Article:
“A Great science fiction detective story” – Ian Watson, author of The Universal Machine
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Days since the Centenary: 32
Days to the Bicentennial: 36,492
It’s déjà vu all over again.
We’ve previously covered the question of whether or not Alan Turing should, or can, receive a pardon for his gross indecency conviction. Several times:
If you’re not familiar with Turing’s situation, he was convicted of gross indecency simply for having had consensual gay sex with another man. No lack of consent, no one underage, nothing like that. In the 1950s that was the law:
Any male person who, in public or private, commits, or is a party to the commission of, or procures, or attempts to procure the commission by any male person of, any act of gross indecency shall be guilty of a misdemeanour, and being convicted shall be liable at the discretion of the Court to be imprisoned for any term not exceeding two years, with or without hard labour
Most people now see the old law as having been the result of an irrational prejudice that we no longer embody in our legislation.
And since 2012 is Turing’s centenary and is the international Alan Turing Year, this seems like an opportune moment to clear his name.
After all, Turing is now scheduled to get the star treatment in a Hollywood biopic, possibly starring Leonardo DiCaprio, so why not a pardon?
The hurdle to getting Turing a pardon is a policy in the UK that requires pardons to be used exclusively in cases where there was a wrongful conviction. In Turing’s case this doesn’t apply.
The consensus now is that the law at the time was wrong and immoral, but it was the law and Turing did break it. There is case law that pretty conclusively rules out a pardon in a case such as Turing’s.
I previously took the position that none of this this should be a bar to a pardon. The entire hurdle is based on a policy — even the case law is an interpretation and application of the policy — and policies can be changed, usually more easily than laws can.
Getting rid of the policy wouldn’t create havoc — pardons are regularly granted in other common law jurisdictions in a variety of circumstances, including but certainly not limited to wrongful convictions, including my native Canada.
The absence of a similar policy in these places doesn’t suddenly open the floodgates to chaos as pardons are granted willy nilly without principle. Quite the opposite — pardons in these place proceed in an orderly, principled fashion.
I stand by that position, but there’s another debate .
Behind the whole issue of whether or not a pardon is available is the question of whether Turing should get one when other gay men don’t. Some people believe that Turing’s contributions to science and to the Allied victory in World War II justify his receiving an exceptional pardon.
Others — me included — believe that any pardon for Turing should come as part of a package that provides a similar pardon for everyone who was convicted of nothing more than having gay sex. It’s worth noting that there are men still alive today who have to live with a criminal record for no reason other than that they had sex with another man, something that today wouldn’t merit passing mention much less all the trouble that comes with a conviction.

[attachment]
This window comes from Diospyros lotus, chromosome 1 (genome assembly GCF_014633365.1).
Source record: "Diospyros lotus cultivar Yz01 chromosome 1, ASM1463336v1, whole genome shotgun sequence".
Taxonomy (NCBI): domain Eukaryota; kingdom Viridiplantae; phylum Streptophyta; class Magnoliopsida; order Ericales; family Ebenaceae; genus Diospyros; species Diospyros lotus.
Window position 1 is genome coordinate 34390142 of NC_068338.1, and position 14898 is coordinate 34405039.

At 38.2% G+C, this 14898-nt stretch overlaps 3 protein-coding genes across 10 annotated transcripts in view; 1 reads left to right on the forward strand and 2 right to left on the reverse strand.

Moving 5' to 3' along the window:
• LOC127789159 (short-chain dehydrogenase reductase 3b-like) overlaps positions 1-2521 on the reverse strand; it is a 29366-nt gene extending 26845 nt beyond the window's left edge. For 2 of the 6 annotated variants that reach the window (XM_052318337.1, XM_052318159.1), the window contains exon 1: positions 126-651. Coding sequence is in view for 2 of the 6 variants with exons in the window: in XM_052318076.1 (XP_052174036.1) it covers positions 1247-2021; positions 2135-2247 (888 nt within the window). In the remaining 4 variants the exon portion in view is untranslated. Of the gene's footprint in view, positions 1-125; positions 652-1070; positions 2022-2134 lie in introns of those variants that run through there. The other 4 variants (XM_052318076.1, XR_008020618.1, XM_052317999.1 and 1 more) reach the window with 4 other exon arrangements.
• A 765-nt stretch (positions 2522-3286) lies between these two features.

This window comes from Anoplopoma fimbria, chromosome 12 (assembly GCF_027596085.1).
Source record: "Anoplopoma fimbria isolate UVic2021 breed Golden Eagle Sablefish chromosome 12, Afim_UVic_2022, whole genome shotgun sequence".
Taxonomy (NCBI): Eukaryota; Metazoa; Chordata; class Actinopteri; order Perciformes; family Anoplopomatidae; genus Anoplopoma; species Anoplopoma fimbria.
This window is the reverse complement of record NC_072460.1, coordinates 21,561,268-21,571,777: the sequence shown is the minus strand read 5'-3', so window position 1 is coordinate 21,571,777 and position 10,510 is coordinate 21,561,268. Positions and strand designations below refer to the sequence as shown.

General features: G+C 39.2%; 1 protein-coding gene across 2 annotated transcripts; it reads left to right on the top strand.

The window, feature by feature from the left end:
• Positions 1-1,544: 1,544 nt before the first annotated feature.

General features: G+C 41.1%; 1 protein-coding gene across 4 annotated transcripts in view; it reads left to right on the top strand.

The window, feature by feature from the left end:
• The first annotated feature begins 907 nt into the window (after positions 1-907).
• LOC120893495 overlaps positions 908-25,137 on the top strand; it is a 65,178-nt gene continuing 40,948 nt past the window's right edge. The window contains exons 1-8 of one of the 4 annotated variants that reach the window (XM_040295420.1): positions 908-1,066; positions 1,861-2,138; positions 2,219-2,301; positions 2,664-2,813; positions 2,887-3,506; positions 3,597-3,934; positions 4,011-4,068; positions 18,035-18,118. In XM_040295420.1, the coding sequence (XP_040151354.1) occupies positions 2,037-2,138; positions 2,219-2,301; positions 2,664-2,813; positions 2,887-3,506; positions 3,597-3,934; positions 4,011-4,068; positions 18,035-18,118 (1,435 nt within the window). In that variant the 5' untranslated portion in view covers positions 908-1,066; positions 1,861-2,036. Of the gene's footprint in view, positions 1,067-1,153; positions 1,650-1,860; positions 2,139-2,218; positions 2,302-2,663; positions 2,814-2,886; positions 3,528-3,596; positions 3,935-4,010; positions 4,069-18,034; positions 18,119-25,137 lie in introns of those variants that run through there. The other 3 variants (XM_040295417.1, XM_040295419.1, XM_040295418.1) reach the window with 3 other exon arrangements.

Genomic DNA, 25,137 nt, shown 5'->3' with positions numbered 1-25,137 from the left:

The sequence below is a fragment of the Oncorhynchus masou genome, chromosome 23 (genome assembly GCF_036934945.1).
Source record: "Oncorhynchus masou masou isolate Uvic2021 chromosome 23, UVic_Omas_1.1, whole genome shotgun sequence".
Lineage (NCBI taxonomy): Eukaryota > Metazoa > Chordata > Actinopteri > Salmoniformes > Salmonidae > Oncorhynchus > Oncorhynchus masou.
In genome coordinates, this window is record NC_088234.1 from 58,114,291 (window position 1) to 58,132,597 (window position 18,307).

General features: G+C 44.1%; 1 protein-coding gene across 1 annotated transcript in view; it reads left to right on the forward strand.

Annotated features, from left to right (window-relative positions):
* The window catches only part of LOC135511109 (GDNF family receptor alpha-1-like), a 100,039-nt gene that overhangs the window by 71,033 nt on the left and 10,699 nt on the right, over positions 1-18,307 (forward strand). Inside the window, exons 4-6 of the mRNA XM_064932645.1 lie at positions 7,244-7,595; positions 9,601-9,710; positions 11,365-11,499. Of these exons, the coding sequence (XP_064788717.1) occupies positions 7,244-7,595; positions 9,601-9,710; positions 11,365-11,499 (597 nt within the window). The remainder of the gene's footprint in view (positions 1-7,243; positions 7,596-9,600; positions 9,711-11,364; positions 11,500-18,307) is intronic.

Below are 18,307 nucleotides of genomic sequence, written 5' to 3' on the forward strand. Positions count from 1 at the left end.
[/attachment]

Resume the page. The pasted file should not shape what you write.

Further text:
Now there’s a new private members bill that might allow us to circumvent the policy and get Turing a pardon after all, but it wouldn’t actually get rid of the policy, it would just create an exception to it for one man.
Here’s the text of the bill in its entirety.
A Bill to give a statutory pardon to Alan Mathison Turing for offences under section 11 of the Criminal Amendment Act 1885 of which he was convicted on 31 March 1952.
BE IT ENACTED by the Queen’s most Excellent Majesty, by and with the advice and consent of the Lords Spiritual and Temporal, and Commons, in this present Parliament assembled, and by the authority of the same, as follows:—
1 Statutory Pardon of Alan Mathison Turing
(1) Alan Mathison Turing, who was born on 23 June 1912 and died on 8 June 1954, and who was convicted of offences under section 11 of the Criminal Law Amendment Act 1885 (gross indecency between men) at the Quarter Sessions at Knutsford in Cheshire on 31 March 1952, is to be taken to be pardoned for those offences.
(2) This Act does not affect any conviction or sentence or give rise to any right, entitlement or liability, and does not affect the prerogative of mercy.
2 Short title
(1) This Act may be cited as the Alan Turing (Statutory Pardon) Act 2012.
(2) This Act extends to England and Wales.
John Leech, a Liberal Democrat MP says:
This man was hero. It’s a simple as that. And no one should treat heroes like this.
That’s true, but it’s not enough. I believe John Leech’s heart is in the right place, but the fact is that no one should be treated like this — no one, not the lowliest of us, not the most obscure, not ever.
I’ve been willing to see Turing get an exceptional pardon if it might help apply pressure to the government for the granting of a blanket pardon to everyone in his position. The question now is: will this bill — which clearly creates an exception for Turing alone — contribute to that kind of pressure?
That’s a judgment call and frankly I’m not sure of the answer. My guess is that it won’t. On the other hand, if it doesn’t then the men who have so far shared Turing’s fate aren’t any worse off, whereas if the law is never passed it will never have a chance to create any pressure and then it’s definite that nothing will change.
I’ve concluded, reluctantly, that I support the bill, but I’d love to hear from others out there. What do you think? Post a comment on this page or write me at email@example.com.